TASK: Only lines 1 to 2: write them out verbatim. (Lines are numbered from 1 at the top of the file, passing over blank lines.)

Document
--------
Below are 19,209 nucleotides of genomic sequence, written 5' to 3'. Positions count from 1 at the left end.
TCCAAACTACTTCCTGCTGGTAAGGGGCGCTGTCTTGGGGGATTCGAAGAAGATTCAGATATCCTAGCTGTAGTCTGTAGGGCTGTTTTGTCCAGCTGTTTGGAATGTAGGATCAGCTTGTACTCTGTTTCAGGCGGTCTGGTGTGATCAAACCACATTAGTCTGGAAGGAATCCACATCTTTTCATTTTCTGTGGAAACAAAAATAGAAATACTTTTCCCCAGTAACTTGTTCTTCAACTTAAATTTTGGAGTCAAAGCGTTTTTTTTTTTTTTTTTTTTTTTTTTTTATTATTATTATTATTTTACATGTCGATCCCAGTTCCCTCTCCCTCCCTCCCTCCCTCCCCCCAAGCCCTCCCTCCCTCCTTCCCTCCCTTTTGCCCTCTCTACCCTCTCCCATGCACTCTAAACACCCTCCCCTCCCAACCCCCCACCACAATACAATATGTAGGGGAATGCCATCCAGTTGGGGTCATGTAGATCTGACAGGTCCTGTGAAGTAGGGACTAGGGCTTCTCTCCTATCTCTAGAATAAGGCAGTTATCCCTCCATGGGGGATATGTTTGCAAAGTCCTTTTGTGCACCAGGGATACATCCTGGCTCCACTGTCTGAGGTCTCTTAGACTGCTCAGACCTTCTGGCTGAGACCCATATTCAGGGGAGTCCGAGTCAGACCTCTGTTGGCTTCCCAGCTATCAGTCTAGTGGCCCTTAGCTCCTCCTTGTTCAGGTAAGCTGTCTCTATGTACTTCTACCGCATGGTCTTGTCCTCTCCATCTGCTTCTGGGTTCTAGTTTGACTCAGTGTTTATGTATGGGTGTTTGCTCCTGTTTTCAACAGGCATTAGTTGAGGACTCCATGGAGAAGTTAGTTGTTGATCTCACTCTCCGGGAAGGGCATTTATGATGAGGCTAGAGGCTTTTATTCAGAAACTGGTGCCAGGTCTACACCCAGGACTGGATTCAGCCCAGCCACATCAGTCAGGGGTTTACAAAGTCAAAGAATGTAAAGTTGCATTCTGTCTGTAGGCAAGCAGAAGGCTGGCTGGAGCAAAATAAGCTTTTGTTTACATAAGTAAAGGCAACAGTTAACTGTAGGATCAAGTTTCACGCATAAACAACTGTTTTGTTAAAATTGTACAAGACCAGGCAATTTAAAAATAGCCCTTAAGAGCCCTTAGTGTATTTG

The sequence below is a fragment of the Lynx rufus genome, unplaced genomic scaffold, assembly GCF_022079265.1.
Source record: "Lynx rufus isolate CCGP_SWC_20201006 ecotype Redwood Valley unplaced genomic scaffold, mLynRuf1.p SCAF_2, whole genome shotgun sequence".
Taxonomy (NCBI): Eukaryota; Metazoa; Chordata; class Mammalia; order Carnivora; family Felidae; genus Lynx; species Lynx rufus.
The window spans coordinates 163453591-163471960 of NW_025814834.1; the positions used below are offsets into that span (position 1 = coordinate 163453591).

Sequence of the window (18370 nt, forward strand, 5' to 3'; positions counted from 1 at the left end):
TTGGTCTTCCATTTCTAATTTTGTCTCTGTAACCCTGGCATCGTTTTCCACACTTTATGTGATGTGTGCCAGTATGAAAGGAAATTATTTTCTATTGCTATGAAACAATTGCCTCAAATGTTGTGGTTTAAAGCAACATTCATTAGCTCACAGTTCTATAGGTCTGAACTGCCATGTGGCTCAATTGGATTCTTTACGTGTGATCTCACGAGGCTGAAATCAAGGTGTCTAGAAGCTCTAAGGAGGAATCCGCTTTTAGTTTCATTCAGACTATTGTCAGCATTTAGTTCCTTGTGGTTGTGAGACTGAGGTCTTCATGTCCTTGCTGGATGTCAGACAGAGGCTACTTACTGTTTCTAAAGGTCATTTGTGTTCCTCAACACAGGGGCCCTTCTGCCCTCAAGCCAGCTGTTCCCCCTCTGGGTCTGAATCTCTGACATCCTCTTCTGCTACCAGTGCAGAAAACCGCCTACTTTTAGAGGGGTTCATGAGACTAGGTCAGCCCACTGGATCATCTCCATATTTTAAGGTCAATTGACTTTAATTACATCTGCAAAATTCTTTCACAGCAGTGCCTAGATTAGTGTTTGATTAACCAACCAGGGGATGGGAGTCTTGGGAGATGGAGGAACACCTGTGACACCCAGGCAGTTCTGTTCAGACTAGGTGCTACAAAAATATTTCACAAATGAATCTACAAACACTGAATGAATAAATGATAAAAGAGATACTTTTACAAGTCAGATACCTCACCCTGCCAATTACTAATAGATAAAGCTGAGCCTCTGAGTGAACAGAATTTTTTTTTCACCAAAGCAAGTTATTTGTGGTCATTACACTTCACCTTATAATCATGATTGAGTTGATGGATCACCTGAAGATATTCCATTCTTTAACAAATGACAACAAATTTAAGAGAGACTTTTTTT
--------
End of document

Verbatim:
Below are 19,209 nucleotides of genomic sequence, written 5' to 3'. Positions count from 1 at the left end.
TCCAAACTACTTCCTGCTGGTAAGGGGCGCTGTCTTGGGGGATTCGAAGAAGATTCAGATATCCTAGCTGTAGTCTGTAGGGCTGTTTTGTCCAGCTGTTTGGAATGTAGGATCAGCTTGTACTCTGTTTCAGGCGGTCTGGTGTGATCAAACCACATTAGTCTGGAAGGAATCCACATCTTTTCATTTTCTGTGGAAACAAAAATAGAAATACTTTTCCCCAGTAACTTGTTCTTCAACTTAAATTTTGGAGTCAAAGCGTTTTTTTTTTTTTTTTTTTTTTTTTTTTATTATTATTATTATTTTACATGTCGATCCCAGTTCCCTCTCCCTCCCTCCCTCCCTCCCCCCAAGCCCTCCCTCCCTCCTTCCCTCCCTTTTGCCCTCTCTACCCTCTCCCATGCACTCTAAACACCCTCCCCTCCCAACCCCCCACCACAATACAATATGTAGGGGAATGCCATCCAGTTGGGGTCATGTAGATCTGACAGGTCCTGTGAAGTAGGGACTAGGGCTTCTCTCCTATCTCTAGAATAAGGCAGTTATCCCTCCATGGGGGATATGTTTGCAAAGTCCTTTTGTGCACCAGGGATACATCCTGGCTCCACTGTCTGAGGTCTCTTAGACTGCTCAGACCTTCTGGCTGAGACCCATATTCAGGGGAGTCCGAGTCAGACCTCTGTTGGCTTCCCAGCTATCAGTCTAGTGGCCCTTAGCTCCTCCTTGTTCAGGTAAGCTGTCTCTATGTACTTCTACCGCATGGTCTTGTCCTCTCCATCTGCTTCTGGGTTCTAGTTTGACTCAGTGTTTATGTATGGGTGTTTGCTCCTGTTTTCAACAGGCATTAGTTGAGGACTCCATGGAGAAGTTAGTTGTTGATCTCACTCTCCGGGAAGGGCATTTATGATGAGGCTAGAGGCTTTTATTCAGAAACTGGTGCCAGGTCTACACCCAGGACTGGATTCAGCCCAGCCACATCAGTCAGGGGTTTACAAAGTCAAAGAATGTAAAGTTGCATTCTGTCTGTAGGCAAGCAGAAGGCTGGCTGGAGCAAAATAAGCTTTTGTTTACATAAGTAAAGGCAACAGTTAACTGTAGGATCAAGTTTCACGCATAAACAACTGTTTTGTTAAAATTGTACAAGACCAGGCAATTTAAAAATAGCCCTTAAGAGCCCTTAGTGTATTTG